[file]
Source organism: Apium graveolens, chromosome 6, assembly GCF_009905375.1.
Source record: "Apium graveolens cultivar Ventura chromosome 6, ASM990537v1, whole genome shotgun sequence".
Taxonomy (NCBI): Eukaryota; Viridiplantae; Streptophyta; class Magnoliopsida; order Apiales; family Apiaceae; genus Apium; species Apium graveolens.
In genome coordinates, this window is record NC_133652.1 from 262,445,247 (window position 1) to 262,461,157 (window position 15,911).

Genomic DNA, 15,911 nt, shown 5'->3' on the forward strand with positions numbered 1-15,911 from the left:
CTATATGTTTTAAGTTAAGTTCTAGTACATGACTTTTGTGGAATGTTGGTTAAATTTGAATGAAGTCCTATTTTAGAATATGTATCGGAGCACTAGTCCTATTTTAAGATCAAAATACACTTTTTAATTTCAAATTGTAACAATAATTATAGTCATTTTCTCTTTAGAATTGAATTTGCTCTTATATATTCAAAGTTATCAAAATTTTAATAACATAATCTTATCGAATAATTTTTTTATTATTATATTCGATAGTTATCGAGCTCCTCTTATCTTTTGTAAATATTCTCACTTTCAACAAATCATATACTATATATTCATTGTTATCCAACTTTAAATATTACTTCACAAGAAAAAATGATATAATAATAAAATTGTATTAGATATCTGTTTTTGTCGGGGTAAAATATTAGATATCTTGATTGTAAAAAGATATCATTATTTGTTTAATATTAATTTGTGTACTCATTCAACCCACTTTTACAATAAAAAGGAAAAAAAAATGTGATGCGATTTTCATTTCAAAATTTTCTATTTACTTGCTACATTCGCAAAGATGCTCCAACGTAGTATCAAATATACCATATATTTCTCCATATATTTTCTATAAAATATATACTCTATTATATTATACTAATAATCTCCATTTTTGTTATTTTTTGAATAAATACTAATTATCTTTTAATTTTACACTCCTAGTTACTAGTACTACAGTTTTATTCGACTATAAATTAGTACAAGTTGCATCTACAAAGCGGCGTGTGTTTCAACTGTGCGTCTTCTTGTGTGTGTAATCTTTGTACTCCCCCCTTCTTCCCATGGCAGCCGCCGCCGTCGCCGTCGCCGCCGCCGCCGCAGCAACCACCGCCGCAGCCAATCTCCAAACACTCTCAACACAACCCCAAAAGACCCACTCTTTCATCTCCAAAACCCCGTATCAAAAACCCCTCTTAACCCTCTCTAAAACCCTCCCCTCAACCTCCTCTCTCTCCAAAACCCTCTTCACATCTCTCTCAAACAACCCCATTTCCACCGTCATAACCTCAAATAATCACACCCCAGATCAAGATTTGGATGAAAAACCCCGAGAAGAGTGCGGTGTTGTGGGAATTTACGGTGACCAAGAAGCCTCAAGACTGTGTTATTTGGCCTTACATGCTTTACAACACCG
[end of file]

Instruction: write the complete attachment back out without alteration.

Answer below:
Source organism: Apium graveolens, chromosome 6, assembly GCF_009905375.1.
Source record: "Apium graveolens cultivar Ventura chromosome 6, ASM990537v1, whole genome shotgun sequence".
Taxonomy (NCBI): Eukaryota; Viridiplantae; Streptophyta; class Magnoliopsida; order Apiales; family Apiaceae; genus Apium; species Apium graveolens.
In genome coordinates, this window is record NC_133652.1 from 262,445,247 (window position 1) to 262,461,157 (window position 15,911).

Genomic DNA, 15,911 nt, shown 5'->3' on the forward strand with positions numbered 1-15,911 from the left:
CTATATGTTTTAAGTTAAGTTCTAGTACATGACTTTTGTGGAATGTTGGTTAAATTTGAATGAAGTCCTATTTTAGAATATGTATCGGAGCACTAGTCCTATTTTAAGATCAAAATACACTTTTTAATTTCAAATTGTAACAATAATTATAGTCATTTTCTCTTTAGAATTGAATTTGCTCTTATATATTCAAAGTTATCAAAATTTTAATAACATAATCTTATCGAATAATTTTTTTATTATTATATTCGATAGTTATCGAGCTCCTCTTATCTTTTGTAAATATTCTCACTTTCAACAAATCATATACTATATATTCATTGTTATCCAACTTTAAATATTACTTCACAAGAAAAAATGATATAATAATAAAATTGTATTAGATATCTGTTTTTGTCGGGGTAAAATATTAGATATCTTGATTGTAAAAAGATATCATTATTTGTTTAATATTAATTTGTGTACTCATTCAACCCACTTTTACAATAAAAAGGAAAAAAAAATGTGATGCGATTTTCATTTCAAAATTTTCTATTTACTTGCTACATTCGCAAAGATGCTCCAACGTAGTATCAAATATACCATATATTTCTCCATATATTTTCTATAAAATATATACTCTATTATATTATACTAATAATCTCCATTTTTGTTATTTTTTGAATAAATACTAATTATCTTTTAATTTTACACTCCTAGTTACTAGTACTACAGTTTTATTCGACTATAAATTAGTACAAGTTGCATCTACAAAGCGGCGTGTGTTTCAACTGTGCGTCTTCTTGTGTGTGTAATCTTTGTACTCCCCCCTTCTTCCCATGGCAGCCGCCGCCGTCGCCGTCGCCGCCGCCGCCGCAGCAACCACCGCCGCAGCCAATCTCCAAACACTCTCAACACAACCCCAAAAGACCCACTCTTTCATCTCCAAAACCCCGTATCAAAAACCCCTCTTAACCCTCTCTAAAACCCTCCCCTCAACCTCCTCTCTCTCCAAAACCCTCTTCACATCTCTCTCAAACAACCCCATTTCCACCGTCATAACCTCAAATAATCACACCCCAGATCAAGATTTGGATGAAAAACCCCGAGAAGAGTGCGGTGTTGTGGGAATTTACGGTGACCAAGAAGCCTCAAGACTGTGTTATTTGGCCTTACATGCTTTACAACACCG